Author finds encouragement from coworkers
Just eight months ago, B. R. (Brian) Woods, surrounded by four laptops, character notes, character photos and stacks of paper, was completing the 90,000-word draft of his first novel.
Today that novel is on its way to publication and release mid-November. Woods lived a rich fantasy life as a young boy, often pretending to be a knight riding through the woods near his home. Ever observant, he found himself bothered by the hard times adversely affecting the nearby Tallahassee area during the Reagan administration. Repelled by the negativity of television, he preferred playing alone and letting his imagination run freely.
“I had swords and an English longbow and I made my own chain mail armor out of circles made of soldering wire. I took riding lessons and my step-dad made me a wooden lance,” he said.
From the age of 12, he kept a journal, a tool he still uses and recommends, writing as an outlet for emotional expression. Woods was also an early and voracious reader of fantasy fiction.
“I admire honor, loyalty and chivalry and these attributes are rarely found in a true story,” he said.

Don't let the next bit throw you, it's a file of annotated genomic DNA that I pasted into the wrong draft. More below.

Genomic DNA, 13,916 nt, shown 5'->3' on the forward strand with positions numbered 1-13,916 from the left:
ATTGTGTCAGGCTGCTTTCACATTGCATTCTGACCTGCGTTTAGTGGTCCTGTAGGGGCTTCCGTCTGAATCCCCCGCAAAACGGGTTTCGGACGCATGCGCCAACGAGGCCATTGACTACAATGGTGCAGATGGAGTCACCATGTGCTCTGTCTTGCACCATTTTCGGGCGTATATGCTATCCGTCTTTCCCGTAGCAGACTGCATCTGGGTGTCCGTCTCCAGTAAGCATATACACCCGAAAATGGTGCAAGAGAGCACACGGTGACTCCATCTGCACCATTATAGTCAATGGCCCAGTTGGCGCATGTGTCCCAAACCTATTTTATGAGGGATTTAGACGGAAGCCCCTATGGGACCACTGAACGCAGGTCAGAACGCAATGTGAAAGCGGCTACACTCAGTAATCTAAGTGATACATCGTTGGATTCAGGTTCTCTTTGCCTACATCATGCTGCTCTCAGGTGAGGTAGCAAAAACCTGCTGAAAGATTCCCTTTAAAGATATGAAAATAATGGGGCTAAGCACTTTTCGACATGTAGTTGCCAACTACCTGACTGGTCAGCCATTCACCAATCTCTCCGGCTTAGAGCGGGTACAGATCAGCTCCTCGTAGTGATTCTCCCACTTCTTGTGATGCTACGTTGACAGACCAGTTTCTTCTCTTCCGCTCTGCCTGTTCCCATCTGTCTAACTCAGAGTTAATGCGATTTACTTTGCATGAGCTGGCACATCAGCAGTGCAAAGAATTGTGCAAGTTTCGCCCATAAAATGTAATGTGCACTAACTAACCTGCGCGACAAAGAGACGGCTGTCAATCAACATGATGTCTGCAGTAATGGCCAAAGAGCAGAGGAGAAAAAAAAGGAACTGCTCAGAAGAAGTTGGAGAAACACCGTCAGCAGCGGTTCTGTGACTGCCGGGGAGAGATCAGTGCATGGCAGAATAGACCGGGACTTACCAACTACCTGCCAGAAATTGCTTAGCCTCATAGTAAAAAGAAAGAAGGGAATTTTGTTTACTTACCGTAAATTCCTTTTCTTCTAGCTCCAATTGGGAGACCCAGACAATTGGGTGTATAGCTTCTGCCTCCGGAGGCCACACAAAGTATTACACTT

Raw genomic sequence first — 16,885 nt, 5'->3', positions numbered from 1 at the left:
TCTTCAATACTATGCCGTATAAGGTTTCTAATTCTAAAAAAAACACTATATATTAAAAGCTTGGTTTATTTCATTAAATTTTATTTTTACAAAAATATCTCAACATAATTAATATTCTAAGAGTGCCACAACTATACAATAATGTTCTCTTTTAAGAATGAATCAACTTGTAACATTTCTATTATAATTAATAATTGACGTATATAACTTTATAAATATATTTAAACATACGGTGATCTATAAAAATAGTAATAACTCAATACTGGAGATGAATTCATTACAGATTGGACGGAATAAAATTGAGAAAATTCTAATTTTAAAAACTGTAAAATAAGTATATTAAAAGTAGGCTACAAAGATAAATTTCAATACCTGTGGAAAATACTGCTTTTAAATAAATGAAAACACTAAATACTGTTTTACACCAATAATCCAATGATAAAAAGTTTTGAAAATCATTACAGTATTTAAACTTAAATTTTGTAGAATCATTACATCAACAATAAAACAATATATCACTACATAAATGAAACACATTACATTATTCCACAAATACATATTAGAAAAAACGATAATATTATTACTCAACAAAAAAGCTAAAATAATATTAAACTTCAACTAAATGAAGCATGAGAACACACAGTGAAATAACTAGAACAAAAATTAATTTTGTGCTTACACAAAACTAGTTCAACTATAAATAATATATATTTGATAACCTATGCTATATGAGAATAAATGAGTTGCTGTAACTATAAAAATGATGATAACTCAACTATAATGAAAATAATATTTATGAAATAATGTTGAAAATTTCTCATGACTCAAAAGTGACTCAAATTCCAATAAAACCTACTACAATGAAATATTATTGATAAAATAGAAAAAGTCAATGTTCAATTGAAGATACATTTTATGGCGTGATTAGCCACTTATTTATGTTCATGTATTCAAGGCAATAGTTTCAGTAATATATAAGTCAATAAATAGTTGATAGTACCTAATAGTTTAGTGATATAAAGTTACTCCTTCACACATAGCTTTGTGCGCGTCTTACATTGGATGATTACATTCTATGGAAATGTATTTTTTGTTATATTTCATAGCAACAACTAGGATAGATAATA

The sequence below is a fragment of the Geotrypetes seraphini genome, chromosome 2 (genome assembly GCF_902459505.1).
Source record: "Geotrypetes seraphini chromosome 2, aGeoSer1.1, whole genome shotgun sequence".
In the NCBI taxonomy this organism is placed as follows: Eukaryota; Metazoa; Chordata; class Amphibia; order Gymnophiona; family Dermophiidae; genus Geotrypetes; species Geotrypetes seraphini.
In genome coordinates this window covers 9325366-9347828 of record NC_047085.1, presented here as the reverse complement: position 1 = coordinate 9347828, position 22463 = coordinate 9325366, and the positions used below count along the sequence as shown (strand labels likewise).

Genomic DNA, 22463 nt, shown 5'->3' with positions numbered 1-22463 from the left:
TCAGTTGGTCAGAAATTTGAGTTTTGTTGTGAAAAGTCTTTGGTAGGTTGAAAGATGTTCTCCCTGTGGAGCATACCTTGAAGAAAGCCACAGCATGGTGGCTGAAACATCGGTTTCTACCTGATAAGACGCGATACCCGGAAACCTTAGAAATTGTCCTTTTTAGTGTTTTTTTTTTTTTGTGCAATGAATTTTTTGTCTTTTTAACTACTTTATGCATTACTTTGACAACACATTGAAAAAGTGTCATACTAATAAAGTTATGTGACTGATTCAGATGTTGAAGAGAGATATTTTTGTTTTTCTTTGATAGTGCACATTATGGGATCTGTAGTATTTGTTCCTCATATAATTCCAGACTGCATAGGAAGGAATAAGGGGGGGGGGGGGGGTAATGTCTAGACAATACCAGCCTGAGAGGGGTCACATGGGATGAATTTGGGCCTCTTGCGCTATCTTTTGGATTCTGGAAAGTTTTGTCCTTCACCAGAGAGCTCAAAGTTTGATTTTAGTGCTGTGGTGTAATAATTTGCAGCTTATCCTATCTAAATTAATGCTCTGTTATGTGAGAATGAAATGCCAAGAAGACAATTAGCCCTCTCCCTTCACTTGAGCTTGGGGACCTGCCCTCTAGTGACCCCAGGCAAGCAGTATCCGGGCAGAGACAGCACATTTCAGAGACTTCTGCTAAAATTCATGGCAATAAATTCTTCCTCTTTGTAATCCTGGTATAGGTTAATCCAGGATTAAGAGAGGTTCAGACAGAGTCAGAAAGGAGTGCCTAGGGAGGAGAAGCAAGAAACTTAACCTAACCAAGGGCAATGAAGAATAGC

Over the past five years, he has written at least 80 drafts of potential stories, dedicating about 20 hours each week to the process. He uses a recorder to ‘jot down’ ideas that may come to him when he is not at the computer.
Woods was working at Vestavia Express Oil Change in 2005, reading in the pit during down time. He found himself critical of most of what he read and he credits fellow worker Michael Tice for encouraging him to write a book expressing his own view.
Along with the writing process, he spent time researching how medieval weapons were crafted in the Middle Ages and studied fighter pilot maneuvers and flight patterns. Woods also extensively studied the fantasy book market and that contributed to his decision to write for young adults, ages 12-18. The first book in a planned series of 15 is called “Stories of Anduale.”
“There are gargoyles and dwarfs riding horses. The main character, Decatia, is a girl who is a mix of nocturn and gargoyle and is hatched from an egg,” said Woods.
Woods, who continues his day job at Express Oil Change, said the company is supportive of his dream and will permit him to market and promote his first novel in the lobby of all their locations.
Woods will speak about writing short stories at the ‘Think It, Then Ink It’ writing series Oct. 5 at 6 p.m. at the Helena Library.
Laura Brookhart can be reached by e–mail at